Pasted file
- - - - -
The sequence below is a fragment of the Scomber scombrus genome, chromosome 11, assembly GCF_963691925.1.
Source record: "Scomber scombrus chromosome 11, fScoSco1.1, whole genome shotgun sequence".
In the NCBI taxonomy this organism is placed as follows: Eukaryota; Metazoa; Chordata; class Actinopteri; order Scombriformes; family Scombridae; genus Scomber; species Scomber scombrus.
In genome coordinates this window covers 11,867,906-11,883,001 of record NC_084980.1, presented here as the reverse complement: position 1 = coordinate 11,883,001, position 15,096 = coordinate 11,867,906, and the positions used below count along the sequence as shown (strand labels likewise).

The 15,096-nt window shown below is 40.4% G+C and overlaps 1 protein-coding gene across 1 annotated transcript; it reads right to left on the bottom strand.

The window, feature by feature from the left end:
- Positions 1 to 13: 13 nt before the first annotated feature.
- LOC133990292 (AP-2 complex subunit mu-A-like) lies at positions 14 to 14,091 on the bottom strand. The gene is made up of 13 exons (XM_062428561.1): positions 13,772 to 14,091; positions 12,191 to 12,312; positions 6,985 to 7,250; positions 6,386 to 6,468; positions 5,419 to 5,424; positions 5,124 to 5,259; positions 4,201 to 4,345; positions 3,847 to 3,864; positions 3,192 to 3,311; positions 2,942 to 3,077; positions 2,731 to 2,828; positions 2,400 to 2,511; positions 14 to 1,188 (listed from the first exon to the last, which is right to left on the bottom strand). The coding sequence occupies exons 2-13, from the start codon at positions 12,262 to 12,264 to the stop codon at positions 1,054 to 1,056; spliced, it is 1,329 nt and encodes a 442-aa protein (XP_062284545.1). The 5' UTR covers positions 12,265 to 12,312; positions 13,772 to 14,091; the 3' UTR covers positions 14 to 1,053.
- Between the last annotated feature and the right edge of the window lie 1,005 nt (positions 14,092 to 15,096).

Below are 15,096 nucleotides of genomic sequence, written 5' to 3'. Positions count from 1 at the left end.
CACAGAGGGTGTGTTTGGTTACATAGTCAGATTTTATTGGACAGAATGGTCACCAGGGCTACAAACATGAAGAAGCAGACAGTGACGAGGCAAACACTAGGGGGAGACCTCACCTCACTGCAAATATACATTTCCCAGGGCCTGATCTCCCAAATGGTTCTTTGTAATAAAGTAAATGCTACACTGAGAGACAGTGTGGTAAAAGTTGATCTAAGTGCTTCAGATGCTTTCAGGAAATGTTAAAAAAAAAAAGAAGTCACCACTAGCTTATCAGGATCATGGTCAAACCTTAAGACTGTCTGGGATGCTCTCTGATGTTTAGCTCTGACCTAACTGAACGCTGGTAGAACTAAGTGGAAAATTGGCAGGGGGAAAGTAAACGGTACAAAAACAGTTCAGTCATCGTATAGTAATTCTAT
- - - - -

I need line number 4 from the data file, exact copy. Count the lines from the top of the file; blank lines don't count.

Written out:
In genome coordinates this window covers 11,867,906-11,883,001 of record NC_084980.1, presented here as the reverse complement: position 1 = coordinate 11,883,001, position 15,096 = coordinate 11,867,906, and the positions used below count along the sequence as shown (strand labels likewise).